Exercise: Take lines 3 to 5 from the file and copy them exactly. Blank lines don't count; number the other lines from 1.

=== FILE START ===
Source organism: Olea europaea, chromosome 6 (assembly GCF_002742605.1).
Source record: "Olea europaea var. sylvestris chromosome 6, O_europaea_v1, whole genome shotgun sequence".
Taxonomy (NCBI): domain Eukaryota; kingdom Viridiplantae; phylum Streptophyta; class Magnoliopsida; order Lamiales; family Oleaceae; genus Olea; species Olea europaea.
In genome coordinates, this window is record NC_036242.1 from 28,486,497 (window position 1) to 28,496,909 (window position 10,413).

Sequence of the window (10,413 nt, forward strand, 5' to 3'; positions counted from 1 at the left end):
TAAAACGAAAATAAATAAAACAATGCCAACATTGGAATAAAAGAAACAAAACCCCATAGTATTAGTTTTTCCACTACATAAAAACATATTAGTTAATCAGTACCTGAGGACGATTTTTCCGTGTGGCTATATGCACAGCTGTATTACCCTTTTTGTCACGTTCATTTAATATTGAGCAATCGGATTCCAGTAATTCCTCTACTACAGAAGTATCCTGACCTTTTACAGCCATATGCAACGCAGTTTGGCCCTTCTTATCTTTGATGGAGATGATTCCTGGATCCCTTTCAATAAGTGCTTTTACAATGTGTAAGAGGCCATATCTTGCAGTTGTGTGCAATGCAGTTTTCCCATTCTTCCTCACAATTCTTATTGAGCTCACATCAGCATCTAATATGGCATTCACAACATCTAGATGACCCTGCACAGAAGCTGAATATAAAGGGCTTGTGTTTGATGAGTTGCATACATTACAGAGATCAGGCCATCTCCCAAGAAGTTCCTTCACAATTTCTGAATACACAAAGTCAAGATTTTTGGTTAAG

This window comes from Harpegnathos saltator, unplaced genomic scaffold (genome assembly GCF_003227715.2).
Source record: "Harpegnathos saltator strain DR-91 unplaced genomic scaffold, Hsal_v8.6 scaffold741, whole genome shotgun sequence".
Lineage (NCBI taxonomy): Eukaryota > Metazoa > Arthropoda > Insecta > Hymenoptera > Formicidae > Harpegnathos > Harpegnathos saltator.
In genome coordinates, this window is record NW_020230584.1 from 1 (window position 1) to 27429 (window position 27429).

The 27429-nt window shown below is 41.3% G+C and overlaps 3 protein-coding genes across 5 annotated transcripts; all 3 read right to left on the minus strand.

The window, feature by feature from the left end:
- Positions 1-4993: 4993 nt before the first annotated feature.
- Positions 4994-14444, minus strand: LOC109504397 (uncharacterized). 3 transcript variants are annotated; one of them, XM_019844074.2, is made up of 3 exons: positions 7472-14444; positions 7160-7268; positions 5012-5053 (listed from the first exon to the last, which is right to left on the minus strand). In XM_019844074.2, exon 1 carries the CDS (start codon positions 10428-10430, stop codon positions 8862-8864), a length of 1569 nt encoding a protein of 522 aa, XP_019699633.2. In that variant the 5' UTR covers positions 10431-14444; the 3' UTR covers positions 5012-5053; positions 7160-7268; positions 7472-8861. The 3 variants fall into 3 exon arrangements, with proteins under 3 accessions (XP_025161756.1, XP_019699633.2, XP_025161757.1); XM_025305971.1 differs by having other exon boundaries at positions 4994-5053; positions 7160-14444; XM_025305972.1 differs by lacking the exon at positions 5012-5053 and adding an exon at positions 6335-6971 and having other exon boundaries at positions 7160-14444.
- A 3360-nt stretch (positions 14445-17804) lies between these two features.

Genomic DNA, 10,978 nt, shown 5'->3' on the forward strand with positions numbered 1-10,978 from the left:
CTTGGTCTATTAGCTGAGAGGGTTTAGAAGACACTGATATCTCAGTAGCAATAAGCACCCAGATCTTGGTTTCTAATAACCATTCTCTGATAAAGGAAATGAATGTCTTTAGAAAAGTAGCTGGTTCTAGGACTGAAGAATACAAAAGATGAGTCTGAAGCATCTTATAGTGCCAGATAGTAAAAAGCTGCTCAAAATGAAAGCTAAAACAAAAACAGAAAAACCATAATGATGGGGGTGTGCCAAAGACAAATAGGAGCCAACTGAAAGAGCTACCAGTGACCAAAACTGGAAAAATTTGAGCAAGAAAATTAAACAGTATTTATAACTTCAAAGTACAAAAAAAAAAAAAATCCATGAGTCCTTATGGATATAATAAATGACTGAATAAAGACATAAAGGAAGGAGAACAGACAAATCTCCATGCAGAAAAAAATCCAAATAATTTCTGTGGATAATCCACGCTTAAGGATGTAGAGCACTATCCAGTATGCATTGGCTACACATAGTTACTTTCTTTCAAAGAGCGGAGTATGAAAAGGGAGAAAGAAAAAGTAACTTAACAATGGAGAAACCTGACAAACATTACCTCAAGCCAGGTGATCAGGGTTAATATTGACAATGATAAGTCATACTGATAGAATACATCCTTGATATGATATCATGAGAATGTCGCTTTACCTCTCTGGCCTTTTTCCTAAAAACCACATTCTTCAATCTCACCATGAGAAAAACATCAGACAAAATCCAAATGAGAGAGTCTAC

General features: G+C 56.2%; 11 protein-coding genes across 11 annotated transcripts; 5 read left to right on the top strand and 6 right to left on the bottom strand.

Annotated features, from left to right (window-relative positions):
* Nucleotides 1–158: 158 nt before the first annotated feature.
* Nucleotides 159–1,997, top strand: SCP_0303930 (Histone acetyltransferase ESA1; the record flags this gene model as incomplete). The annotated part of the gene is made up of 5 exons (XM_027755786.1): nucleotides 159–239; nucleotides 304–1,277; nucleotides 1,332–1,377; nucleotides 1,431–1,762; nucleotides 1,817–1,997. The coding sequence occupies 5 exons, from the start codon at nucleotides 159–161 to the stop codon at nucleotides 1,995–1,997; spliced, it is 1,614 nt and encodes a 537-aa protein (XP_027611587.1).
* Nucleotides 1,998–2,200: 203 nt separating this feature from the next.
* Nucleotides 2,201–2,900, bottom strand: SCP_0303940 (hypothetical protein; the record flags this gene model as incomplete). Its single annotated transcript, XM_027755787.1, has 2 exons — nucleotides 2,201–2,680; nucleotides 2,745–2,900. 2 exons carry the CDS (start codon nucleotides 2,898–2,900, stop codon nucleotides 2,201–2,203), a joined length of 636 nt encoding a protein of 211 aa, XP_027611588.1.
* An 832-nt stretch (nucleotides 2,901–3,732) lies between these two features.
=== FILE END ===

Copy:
Taxonomy (NCBI): domain Eukaryota; kingdom Viridiplantae; phylum Streptophyta; class Magnoliopsida; order Lamiales; family Oleaceae; genus Olea; species Olea europaea.
In genome coordinates, this window is record NC_036242.1 from 28,486,497 (window position 1) to 28,496,909 (window position 10,413).

Sequence of the window (10,413 nt, forward strand, 5' to 3'; positions counted from 1 at the left end):